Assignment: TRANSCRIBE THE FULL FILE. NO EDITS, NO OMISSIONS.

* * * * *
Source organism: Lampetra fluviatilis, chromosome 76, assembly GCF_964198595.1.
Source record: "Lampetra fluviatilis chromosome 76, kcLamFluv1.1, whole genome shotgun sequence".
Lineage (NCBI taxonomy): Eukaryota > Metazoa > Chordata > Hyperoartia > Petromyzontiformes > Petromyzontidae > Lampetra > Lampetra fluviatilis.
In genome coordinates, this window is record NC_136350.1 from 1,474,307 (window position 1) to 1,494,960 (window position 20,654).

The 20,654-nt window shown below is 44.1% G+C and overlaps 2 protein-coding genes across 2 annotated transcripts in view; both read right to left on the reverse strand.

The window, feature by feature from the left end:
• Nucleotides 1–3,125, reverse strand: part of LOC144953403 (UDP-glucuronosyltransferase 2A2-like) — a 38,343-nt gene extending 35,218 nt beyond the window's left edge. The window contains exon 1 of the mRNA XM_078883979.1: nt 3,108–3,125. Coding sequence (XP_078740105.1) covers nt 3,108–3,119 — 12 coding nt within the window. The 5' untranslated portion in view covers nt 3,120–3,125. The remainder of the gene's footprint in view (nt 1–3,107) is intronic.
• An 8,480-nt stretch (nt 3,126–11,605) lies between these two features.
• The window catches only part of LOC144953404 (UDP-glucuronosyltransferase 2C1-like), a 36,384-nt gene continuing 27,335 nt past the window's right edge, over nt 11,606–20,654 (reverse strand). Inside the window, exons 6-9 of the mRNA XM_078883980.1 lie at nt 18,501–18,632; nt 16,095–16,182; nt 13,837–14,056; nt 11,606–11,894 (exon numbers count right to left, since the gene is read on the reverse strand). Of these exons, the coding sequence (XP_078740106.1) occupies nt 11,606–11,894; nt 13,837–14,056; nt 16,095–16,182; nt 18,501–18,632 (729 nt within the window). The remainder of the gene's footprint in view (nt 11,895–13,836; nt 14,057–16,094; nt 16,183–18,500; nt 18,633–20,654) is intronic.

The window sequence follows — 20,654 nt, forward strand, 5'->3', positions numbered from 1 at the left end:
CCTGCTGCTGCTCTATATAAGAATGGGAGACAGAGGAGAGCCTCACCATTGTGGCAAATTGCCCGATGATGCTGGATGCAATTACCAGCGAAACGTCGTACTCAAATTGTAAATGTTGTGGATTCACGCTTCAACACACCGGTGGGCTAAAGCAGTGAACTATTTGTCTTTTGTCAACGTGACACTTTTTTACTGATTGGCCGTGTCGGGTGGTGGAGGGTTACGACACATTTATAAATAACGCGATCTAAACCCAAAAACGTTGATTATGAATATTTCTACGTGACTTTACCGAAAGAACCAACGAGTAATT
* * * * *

Source organism: Lampetra fluviatilis, chromosome 76, assembly GCF_964198595.1.
Source record: "Lampetra fluviatilis chromosome 76, kcLamFluv1.1, whole genome shotgun sequence".
Lineage (NCBI taxonomy): Eukaryota > Metazoa > Chordata > Hyperoartia > Petromyzontiformes > Petromyzontidae > Lampetra > Lampetra fluviatilis.
In genome coordinates, this window is record NC_136350.1 from 1,474,307 (window position 1) to 1,494,960 (window position 20,654).

The 20,654-nt window shown below is 44.1% G+C and overlaps 2 protein-coding genes across 2 annotated transcripts in view; both read right to left on the reverse strand.

The window, feature by feature from the left end:
• Nucleotides 1–3,125, reverse strand: part of LOC144953403 (UDP-glucuronosyltransferase 2A2-like) — a 38,343-nt gene extending 35,218 nt beyond the window's left edge. The window contains exon 1 of the mRNA XM_078883979.1: nt 3,108–3,125. Coding sequence (XP_078740105.1) covers nt 3,108–3,119 — 12 coding nt within the window. The 5' untranslated portion in view covers nt 3,120–3,125. The remainder of the gene's footprint in view (nt 1–3,107) is intronic.
• An 8,480-nt stretch (nt 3,126–11,605) lies between these two features.
• The window catches only part of LOC144953404 (UDP-glucuronosyltransferase 2C1-like), a 36,384-nt gene continuing 27,335 nt past the window's right edge, over nt 11,606–20,654 (reverse strand). Inside the window, exons 6-9 of the mRNA XM_078883980.1 lie at nt 18,501–18,632; nt 16,095–16,182; nt 13,837–14,056; nt 11,606–11,894 (exon numbers count right to left, since the gene is read on the reverse strand). Of these exons, the coding sequence (XP_078740106.1) occupies nt 11,606–11,894; nt 13,837–14,056; nt 16,095–16,182; nt 18,501–18,632 (729 nt within the window). The remainder of the gene's footprint in view (nt 11,895–13,836; nt 14,057–16,094; nt 16,183–18,500; nt 18,633–20,654) is intronic.

The window sequence follows — 20,654 nt, forward strand, 5'->3', positions numbered from 1 at the left end:
CCTGCTGCTGCTCTATATAAGAATGGGAGACAGAGGAGAGCCTCACCATTGTGGCAAATTGCCCGATGATGCTGGATGCAATTACCAGCGAAACGTCGTACTCAAATTGTAAATGTTGTGGATTCACGCTTCAACACACCGGTGGGCTAAAGCAGTGAACTATTTGTCTTTTGTCAACGTGACACTTTTTTACTGATTGGCCGTGTCGGGTGGTGGAGGGTTACGACACATTTATAAATAACGCGATCTAAACCCAAAAACGTTGATTATGAATATTTCTACGTGACTTTACCGAAAGAACCAACGAGTAATT